a curious Yankee in Europe's court

blog about living in Europe, and Italy

Have you read Flash Boys?

Posted on the April 24th, 2015

Flash Boys: A Wall Street RevoltFlash Boys: A Wall Street Revolt by Michael Lewis

My rating: 5 of 5 stars

Extraordinary and alarming front row seat view into deeply buried exploitation practices of some Wall Street traders. The good news is that the book also tells the story of a handful of heroic finance whizzes to restore some fairness to the stock market.

Even so, Lewis doesn’t sugarcoat the news that the battle is ongoing, even though some progress is being made. As usual with Lewis, he writes in such an energetically paced and colorful style, that the book is an enjoyable read. Highly recommend for anyone wanting to understand a little bit more about the finance markets and how they work — or don’t work is perhaps more accurate.

And for anyone who needs a glossary to help follow the narrative, here’s a good one that I found online (free): http://www.wallstreetoasis.com/financ…

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A cathartic rant on the egregiousness of Wall Street (take it if you need it)

Posted on the May 10th, 2010

A classic old song popped up on my iPod shuffle this morning, reminding me of something rant-like a United States Senator said a couple of weeks ago during a Congressional hearing on the financial markets. First, the song:

When you wish upon a star,
makes no difference who you are
anything your heart desires
will come to you…

It’s tantamount to blasphemy, I know, to compare the financial free market system in its present incarnation to the pure magnificence of a star. But, in fact, for a long time the extremist proponents of this finance philosophy tried to spin it as if it actually were the lovely fairy tale of the lyrics above. Anybody can play, anybody can win, they said, the system is so very perfect it will reward all who invest wisely.

Not true, of course. The system’s loudest cheerleaders were those who saw it as a way to protect and perpetuate their existing economically privileged positions (aka: the haves are always entitled to have most — or all, really — of the world pie). That was their ideology and it beat the stuffing out of competing ideas.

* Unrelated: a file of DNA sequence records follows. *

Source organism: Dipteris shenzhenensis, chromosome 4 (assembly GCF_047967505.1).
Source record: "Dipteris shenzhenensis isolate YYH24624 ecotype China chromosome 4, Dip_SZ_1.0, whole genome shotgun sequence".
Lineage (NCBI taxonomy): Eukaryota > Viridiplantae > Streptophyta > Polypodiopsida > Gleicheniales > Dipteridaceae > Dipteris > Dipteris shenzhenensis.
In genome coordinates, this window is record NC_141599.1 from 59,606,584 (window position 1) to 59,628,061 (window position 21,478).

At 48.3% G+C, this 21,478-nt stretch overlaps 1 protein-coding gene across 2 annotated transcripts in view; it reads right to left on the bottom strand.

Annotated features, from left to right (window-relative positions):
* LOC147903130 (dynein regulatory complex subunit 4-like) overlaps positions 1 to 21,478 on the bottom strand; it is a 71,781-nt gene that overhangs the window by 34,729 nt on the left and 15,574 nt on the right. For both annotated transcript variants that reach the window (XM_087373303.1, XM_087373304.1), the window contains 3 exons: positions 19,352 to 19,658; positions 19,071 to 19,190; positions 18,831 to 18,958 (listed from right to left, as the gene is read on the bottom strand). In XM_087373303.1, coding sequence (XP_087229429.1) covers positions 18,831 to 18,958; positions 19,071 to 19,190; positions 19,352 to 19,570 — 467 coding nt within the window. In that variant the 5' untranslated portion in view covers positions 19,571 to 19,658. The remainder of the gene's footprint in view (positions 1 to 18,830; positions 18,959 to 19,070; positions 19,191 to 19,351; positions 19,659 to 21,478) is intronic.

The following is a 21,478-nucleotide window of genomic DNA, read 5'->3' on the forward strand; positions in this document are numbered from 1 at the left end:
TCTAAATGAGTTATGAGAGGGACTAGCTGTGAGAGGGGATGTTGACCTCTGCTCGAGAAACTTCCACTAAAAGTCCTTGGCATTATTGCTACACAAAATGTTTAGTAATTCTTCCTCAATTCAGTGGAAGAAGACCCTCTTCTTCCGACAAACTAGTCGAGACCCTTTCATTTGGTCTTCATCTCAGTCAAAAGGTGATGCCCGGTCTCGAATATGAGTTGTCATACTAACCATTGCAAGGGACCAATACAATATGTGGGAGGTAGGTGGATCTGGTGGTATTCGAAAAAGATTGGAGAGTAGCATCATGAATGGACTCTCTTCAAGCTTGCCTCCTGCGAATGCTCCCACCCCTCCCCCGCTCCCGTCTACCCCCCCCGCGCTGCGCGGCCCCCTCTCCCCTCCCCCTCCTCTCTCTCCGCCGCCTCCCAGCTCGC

In Las Vegas terms, these dudes were (are) the “house” (see below). And, as in that betting town, their system ensured that the house always wins the lion’s share (Exhibit A: see third world).

Still, for some time the citizenry by and large tolerated it all. It allowed some earnings advantages to them also. Teachers, accountants, IT workers,  plumbers, construction workers, waiters, janitors, police officers, nurses, doctors, lawyers and fire chiefs — i.e., people who actually do something to serve society — were able to create group pension funds to invest in the financial markets and earn a respectable return. Private individuals also were able to build portfolios of more-or-less reliable, longterm investments.

But then, as all know now, the greed-is-good bunch blew it all to pieces. Citizen investors and taxpayers worldwide lost bigtime. The house had gone insane with its own game. So much so that it’s commonplace now to hear mainstream news commentary refer to the Wall Street of today as casino capitalism (or worse).

And if you’ve been following the news about financial reform efforts now finally underway in Washington D.C., then you know that the house is still mad as a hatter and dementedly demanding that it be allowed to remain so.

Rhetorically speaking at least, some Congressional members now seem inclined to reign in the lunacy. As a fairly entertaining example, here’s the video of that U.S. Senator that I mentioned earlier, Claire McCaskill, giving a roasting to some bankers. Quote: “…you all are the house. You’re the bookie.”

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Michael Lewis on how insanity came to Wall Street